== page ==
This lecture discussed two of the main causes of diarrhea in the liver transplant recipient: C. difficile and cytomegalovirus (CMV). Clostridium difficile can present itself in the first few weeks post-transplant, and anytime thereafter. According to one report, its incidence is higher early post-transplant in patients that had a higher MELD score pre-transplant. This probably reflects the severity of their illness and the likelihood that they were given multiple antibiotics.
The assay to detect toxin has a good sensitivity, and sending 2 or 3 stool specimens for assay can add about 10% to the sensitivity. If suspicion remains high despite negative toxins and absent pseudomembranes on endoscopy, a PCR can be sent for confirmation; treatment can be started prior to the PCR result, which may take many days. Treatment for an initial infection is with Flagyl; the specifics of treatment for recurrence can be found by clicking on this New England Journal review article on C. difficile.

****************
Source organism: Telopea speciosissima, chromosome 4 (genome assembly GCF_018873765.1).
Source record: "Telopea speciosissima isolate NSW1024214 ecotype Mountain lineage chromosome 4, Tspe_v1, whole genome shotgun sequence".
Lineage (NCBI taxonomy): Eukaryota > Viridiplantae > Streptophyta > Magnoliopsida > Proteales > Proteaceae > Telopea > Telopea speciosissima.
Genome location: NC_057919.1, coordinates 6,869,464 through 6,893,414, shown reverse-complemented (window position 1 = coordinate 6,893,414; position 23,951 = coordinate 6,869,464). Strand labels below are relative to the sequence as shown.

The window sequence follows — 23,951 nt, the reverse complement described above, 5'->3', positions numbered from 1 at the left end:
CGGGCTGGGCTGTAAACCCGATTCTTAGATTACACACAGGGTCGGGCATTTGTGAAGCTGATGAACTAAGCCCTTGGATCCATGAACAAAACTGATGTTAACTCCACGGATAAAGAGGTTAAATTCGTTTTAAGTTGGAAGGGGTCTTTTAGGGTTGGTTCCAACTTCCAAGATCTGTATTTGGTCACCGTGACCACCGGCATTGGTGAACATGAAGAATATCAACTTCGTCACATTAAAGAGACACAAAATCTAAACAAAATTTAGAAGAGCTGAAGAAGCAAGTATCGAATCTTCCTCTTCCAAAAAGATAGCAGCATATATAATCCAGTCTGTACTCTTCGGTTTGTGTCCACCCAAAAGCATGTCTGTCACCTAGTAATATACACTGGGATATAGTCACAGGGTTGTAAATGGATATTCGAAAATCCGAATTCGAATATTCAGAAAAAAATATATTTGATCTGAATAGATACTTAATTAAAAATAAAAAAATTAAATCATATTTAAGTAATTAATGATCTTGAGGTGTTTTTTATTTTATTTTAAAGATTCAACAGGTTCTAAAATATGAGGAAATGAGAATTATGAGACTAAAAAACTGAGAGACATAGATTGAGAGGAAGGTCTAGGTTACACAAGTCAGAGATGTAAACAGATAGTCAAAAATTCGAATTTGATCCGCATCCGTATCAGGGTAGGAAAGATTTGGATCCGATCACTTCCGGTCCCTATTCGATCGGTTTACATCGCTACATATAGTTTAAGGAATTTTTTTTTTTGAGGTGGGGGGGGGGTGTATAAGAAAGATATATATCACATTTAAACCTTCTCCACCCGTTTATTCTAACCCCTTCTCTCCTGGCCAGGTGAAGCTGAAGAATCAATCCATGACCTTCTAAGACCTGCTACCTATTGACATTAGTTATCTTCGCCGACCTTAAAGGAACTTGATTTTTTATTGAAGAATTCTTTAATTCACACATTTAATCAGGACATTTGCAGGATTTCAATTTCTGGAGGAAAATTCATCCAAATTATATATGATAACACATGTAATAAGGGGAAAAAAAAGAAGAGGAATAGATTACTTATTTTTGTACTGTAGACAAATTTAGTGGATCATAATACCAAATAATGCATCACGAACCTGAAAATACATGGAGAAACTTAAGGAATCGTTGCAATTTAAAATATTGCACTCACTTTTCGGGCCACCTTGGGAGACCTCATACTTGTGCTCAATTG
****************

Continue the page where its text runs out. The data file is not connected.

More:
Cytomegalovirus presents itself after prophylaxis is removed. The highest risk for infection is found in the donor+/recipient- patient. It may present as a CMV syndrome, with fever, anorexia and malaise, leukopenia or thrombocytopenia…or as a specific CMV organ disease (colitis, hepatitis, pneumonitis).
Detecting antigenemia or antibody status is not always helpful, so ordering a viral load/PCR is your best bet. If a viral load is detected, treatment is indicated. If you are faced with organ-specific disease and CMV is not detected in the blood, you should still pursue a tissue biopsy to exclude the disease. Treatment is with either IV gancyclovir or oral valgancyclovir. Duration of treatment is at least 6 weeks.